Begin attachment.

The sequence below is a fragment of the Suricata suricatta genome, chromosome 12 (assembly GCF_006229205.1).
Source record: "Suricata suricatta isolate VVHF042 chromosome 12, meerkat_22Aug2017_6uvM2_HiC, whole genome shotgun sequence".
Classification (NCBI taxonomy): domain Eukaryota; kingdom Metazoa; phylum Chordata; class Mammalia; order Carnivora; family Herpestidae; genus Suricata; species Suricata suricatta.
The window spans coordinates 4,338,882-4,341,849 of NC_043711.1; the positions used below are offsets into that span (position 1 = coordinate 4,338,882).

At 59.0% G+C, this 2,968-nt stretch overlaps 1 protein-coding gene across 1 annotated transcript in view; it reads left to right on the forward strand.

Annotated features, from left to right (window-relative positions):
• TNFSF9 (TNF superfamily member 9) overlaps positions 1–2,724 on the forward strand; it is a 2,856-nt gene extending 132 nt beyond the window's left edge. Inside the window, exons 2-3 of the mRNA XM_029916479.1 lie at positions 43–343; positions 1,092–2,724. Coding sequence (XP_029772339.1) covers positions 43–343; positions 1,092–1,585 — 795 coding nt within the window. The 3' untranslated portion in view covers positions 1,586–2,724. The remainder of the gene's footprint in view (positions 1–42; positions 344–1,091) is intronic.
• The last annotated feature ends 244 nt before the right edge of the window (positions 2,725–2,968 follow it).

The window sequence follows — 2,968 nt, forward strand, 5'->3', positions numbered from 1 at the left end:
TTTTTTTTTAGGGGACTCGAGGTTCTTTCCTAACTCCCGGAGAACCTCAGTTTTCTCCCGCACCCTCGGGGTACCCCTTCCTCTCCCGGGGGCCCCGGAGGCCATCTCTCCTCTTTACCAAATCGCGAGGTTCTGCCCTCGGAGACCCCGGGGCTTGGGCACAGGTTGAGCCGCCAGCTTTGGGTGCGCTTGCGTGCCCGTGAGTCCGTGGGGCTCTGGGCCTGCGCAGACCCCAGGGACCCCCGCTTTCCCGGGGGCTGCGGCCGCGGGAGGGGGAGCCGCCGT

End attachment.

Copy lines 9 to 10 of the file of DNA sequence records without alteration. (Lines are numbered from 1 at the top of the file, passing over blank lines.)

The window sequence follows — 2,968 nt, forward strand, 5'->3', positions numbered from 1 at the left end:
TTTTTTTTTAGGGGACTCGAGGTTCTTTCCTAACTCCCGGAGAACCTCAGTTTTCTCCCGCACCCTCGGGGTACCCCTTCCTCTCCCGGGGGCCCCGGAGGCCATCTCTCCTCTTTACCAAATCGCGAGGTTCTGCCCTCGGAGACCCCGGGGCTTGGGCACAGGTTGAGCCGCCAGCTTTGGGTGCGCTTGCGTGCCCGTGAGTCCGTGGGGCTCTGGGCCTGCGCAGACCCCAGGGACCCCCGCTTTCCCGGGGGCTGCGGCCGCGGGAGGGGGAGCCGCCGT